Notre Dame graduates walk out to protest Vice President Pence’s graduation speech
23 May 2017
Some 100 graduates walked out in protest as Vice President Mike Pence took to the podium to make his commencement speech at the University of Notre Dame in South Bend, Indiana on Sunday.
The protest, which had been planned weeks in advance, centered on the Trump administration’s anti-immigrant policies as well as anti-gay marriage policies enacted by Pence during his tenure as governor of Indiana. Pence did not comment on the exit; he was awarded an honorary degree from Notre Dame after his address.
The protest was organized by student group We Stand for ND. They cite both Pence’s role in the Trump administration as well as his policies as governor in their statement. “During his time as governor of the state of Indiana and now as a Vice President, Pence has targeted the civil rights protections of members of LBGT+ community, rejected the Syrian refugee resettlement program, supported an unconstitutional ban of religious minorities, and fought against sanctuary cities,” We Stand for ND wrote.
In an appeal to Notre Dame’s Catholic orientation, We Stand for ND’s statement objects that Trump’s policies do not align with Catholic doctrine. “The participation and degree-conferring of VP Pence stand as an endorsement of policies and actions which directly contradict Catholic social teachings and values.”
In 2015, as governor of Indiana, Pence signed the Religious Freedom Restoration Act, giving businesses “who object to same sex couples” the right to refuse them services. He has previously said that gay marriage would cause “societal collapse.”
As vice president, Pence is part of an administration that has brutally cracked down on immigrants. Immigrants have been accosted by Immigration and Customs Enforcement (ICE) agents while dropping their children off at school. Just last week, an immigrant died in solitary confinement at a detainment center well known for dreadful conditions and poor treatment of inmates. Earlier in May, ICE agents were turned away from an elementary school in New York after requesting information about a fourth grade student in attendance there.
Notre Dame typically invites presidents serving their first year of office to address graduates. However, more than 2,700 Notre Dame students signed a petition opposing an address by Trump.The university invited Pence instead.
Pence’s address to Notre Dame’s graduates, which continued uninterrupted as the protesters exited Notre Dame stadium, disingenuously and ironically extolled the virtues of free speech on college campuses while lamenting the growth of “political correctness.”
“While this institution has maintained an atmosphere of civility and open debate,” Pence stated, “far too many campuses across America have become characterized by speech codes, safe zones, tone policing, administration-sanctioned political correctness—all of which amounts to nothing less than suppression of the freedom of speech.” Such practices, Pence warned, would stifle academic dialogue, as well as freedom itself.
“I would submit that the increasing intolerance and suppression of the time-honored tradition of free expression on our campuses jeopardizes the liberties of every American,” Pence said. He then made a call to action against protestors: “This should not, and must not be met with silence.”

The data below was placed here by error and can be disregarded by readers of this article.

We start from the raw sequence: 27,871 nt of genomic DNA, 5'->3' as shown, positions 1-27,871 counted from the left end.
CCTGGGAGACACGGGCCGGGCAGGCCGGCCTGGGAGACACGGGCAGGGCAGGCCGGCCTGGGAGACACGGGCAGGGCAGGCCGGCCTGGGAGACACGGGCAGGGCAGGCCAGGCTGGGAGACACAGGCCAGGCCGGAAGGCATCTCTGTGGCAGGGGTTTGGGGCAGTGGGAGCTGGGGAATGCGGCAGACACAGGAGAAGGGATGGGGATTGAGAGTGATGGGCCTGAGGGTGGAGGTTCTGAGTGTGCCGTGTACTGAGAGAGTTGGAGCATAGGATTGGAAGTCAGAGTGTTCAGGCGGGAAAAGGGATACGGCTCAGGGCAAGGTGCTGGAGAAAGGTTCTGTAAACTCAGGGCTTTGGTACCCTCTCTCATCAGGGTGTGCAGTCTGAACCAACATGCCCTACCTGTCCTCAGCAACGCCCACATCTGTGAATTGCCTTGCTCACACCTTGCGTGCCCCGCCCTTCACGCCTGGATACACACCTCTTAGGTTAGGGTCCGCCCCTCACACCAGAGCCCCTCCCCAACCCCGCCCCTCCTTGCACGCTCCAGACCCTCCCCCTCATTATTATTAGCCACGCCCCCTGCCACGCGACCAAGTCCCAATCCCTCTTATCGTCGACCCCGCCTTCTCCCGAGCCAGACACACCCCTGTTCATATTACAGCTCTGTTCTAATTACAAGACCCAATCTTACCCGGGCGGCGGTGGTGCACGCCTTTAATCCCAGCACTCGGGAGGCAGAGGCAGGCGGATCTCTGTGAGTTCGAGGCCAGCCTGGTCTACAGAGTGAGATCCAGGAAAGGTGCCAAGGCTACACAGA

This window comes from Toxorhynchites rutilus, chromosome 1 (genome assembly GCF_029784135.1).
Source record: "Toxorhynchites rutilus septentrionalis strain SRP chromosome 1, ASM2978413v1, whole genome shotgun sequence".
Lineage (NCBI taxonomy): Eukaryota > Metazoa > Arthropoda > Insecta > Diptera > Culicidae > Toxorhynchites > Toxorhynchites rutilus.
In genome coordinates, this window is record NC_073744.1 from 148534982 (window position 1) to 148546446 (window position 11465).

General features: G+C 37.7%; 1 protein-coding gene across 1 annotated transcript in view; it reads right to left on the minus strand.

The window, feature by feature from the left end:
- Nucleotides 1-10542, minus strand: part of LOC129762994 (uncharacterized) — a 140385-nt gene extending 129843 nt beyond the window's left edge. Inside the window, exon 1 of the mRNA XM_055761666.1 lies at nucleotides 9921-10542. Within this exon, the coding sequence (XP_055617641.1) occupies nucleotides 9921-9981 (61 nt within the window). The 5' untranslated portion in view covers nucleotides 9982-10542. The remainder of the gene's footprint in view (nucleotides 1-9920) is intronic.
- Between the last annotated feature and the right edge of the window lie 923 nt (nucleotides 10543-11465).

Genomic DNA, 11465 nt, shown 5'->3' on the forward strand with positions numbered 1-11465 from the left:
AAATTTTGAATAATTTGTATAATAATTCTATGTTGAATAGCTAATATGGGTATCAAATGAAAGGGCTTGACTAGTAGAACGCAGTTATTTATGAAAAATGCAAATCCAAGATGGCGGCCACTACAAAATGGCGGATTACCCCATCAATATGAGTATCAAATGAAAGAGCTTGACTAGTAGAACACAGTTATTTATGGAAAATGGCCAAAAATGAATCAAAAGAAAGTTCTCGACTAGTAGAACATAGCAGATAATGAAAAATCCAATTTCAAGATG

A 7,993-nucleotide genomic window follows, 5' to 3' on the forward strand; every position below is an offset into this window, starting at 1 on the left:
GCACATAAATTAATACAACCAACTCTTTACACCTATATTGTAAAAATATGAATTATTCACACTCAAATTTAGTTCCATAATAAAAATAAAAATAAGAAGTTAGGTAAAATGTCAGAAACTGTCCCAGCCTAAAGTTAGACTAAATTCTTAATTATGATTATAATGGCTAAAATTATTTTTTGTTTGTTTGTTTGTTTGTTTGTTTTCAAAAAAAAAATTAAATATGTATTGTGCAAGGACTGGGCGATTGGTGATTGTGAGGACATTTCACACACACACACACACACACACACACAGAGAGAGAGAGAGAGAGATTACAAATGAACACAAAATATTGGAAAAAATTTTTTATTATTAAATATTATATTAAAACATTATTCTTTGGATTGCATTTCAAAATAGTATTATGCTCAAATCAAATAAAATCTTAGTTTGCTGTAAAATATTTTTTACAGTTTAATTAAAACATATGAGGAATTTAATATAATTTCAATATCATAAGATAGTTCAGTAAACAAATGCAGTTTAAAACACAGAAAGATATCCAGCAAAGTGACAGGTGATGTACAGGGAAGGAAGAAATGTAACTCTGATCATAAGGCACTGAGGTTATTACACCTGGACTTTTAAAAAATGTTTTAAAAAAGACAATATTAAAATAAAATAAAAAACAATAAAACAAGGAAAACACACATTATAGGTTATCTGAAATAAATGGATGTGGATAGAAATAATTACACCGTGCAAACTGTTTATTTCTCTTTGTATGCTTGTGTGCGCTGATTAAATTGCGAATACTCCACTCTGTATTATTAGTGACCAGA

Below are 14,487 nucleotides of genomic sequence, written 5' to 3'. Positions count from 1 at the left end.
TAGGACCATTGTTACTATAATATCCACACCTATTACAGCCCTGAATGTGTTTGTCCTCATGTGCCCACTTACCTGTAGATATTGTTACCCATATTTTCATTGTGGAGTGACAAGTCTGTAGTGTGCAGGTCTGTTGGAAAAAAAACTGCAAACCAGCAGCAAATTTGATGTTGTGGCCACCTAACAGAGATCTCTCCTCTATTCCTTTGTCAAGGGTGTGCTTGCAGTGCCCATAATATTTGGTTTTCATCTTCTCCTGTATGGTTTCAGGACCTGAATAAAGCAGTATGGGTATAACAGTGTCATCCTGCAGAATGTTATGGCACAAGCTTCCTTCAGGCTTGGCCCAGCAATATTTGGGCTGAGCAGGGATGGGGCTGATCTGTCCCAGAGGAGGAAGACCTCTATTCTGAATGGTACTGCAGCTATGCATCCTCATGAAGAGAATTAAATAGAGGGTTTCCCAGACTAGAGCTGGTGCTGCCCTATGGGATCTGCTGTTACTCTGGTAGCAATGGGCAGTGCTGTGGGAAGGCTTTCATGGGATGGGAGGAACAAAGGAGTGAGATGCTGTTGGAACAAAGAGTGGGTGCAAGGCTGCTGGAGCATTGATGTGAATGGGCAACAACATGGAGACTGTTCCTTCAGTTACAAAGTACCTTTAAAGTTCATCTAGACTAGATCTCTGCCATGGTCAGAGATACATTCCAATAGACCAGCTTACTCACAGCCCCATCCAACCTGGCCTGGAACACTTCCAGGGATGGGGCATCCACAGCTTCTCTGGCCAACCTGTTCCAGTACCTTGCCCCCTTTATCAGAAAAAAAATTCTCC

Luis Miranda, spokesperson for We Stand for ND, responded to these statements as he spoke to the press after the walkout. “Of course we welcome and support free speech on campus,” he said. “But commencement is not a moment for academic exchange or political dialogue. It’s a celebration of all of our hard work.”
Miranda further explained that Pence represented an administration known for attacking immigrants. “I have family who are directly being affected by his policies, so I felt like I needed to stand up. And I think that’s what we all felt,” he said.
Miranda told reporters that the organization had expected only 50 graduates to walk out of the stadium. “If it was just five of us, we would have thought we were successful because we were doing the right thing. The fact that so many people showed up was mind-blowing.”
While the growth of identity politics on college campuses is counterrevolutionary and reactionary, as a member of Trump’s administration, Pence’s defense of First Amendment rights is risible.
During the presidential campaign, Trump encouraged his supporters to physically remove protesters from his rallies. After a Black Lives Matter activist was beaten and thrown out of a Trump rally in Birmingham, Alabama last year, Trump told Fox News reporters, “Maybe he should have been roughed up.”
Trump’s administration has sought to punish judges who have blocked his executive orders. He has repeatedly threatened to break up the Ninth Circuit Court in retaliation for rulings against his racist immigration bans and his orders to withhold federal funding from sanctuary cities.
In his address on Sunday, Pence said, regarding the suppression of free speech on college campuses, “These all-too-common practices are destructive of learning and the pursuit of knowledge, and they are wholly outside the American tradition.”
This subtle warning characterizes the Trump administration’s attitude towards free speech. It is a nationalist dog whistle, an attempt to characterize those who dissent from Trump’s policies as anti-American. In the end, Pence’s remarks were part of a right-wing campaign to use the Constitution as a fig leaf to camouflage the repression of dissent by students and ultimately the working class.